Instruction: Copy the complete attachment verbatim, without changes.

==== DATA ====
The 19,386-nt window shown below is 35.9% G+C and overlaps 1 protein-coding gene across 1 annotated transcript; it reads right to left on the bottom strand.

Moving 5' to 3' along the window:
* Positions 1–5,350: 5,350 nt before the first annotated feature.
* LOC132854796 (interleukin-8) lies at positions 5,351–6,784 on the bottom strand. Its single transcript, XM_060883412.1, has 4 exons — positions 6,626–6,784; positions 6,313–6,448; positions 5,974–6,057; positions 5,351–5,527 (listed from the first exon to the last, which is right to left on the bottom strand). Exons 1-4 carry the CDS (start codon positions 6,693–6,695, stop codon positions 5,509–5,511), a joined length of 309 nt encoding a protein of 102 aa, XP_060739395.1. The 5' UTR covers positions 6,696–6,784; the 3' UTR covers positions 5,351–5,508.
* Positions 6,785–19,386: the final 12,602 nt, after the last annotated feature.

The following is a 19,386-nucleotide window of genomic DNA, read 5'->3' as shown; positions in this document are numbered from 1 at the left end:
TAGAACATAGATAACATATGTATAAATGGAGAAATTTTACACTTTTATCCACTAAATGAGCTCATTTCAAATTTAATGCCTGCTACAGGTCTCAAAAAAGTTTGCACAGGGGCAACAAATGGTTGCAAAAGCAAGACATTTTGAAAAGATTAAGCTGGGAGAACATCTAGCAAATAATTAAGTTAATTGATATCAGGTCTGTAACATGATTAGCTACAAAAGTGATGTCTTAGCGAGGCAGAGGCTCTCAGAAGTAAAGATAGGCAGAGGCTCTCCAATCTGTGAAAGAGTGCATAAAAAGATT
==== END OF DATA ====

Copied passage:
The 19,386-nt window shown below is 35.9% G+C and overlaps 1 protein-coding gene across 1 annotated transcript; it reads right to left on the bottom strand.

Moving 5' to 3' along the window:
* Positions 1–5,350: 5,350 nt before the first annotated feature.
* LOC132854796 (interleukin-8) lies at positions 5,351–6,784 on the bottom strand. Its single transcript, XM_060883412.1, has 4 exons — positions 6,626–6,784; positions 6,313–6,448; positions 5,974–6,057; positions 5,351–5,527 (listed from the first exon to the last, which is right to left on the bottom strand). Exons 1-4 carry the CDS (start codon positions 6,693–6,695, stop codon positions 5,509–5,511), a joined length of 309 nt encoding a protein of 102 aa, XP_060739395.1. The 5' UTR covers positions 6,696–6,784; the 3' UTR covers positions 5,351–5,508.
* Positions 6,785–19,386: the final 12,602 nt, after the last annotated feature.

The following is a 19,386-nucleotide window of genomic DNA, read 5'->3' as shown; positions in this document are numbered from 1 at the left end:
TAGAACATAGATAACATATGTATAAATGGAGAAATTTTACACTTTTATCCACTAAATGAGCTCATTTCAAATTTAATGCCTGCTACAGGTCTCAAAAAAGTTTGCACAGGGGCAACAAATGGTTGCAAAAGCAAGACATTTTGAAAAGATTAAGCTGGGAGAACATCTAGCAAATAATTAAGTTAATTGATATCAGGTCTGTAACATGATTAGCTACAAAAGTGATGTCTTAGCGAGGCAGAGGCTCTCAGAAGTAAAGATAGGCAGAGGCTCTCCAATCTGTGAAAGAGTGCATAAAAAGATT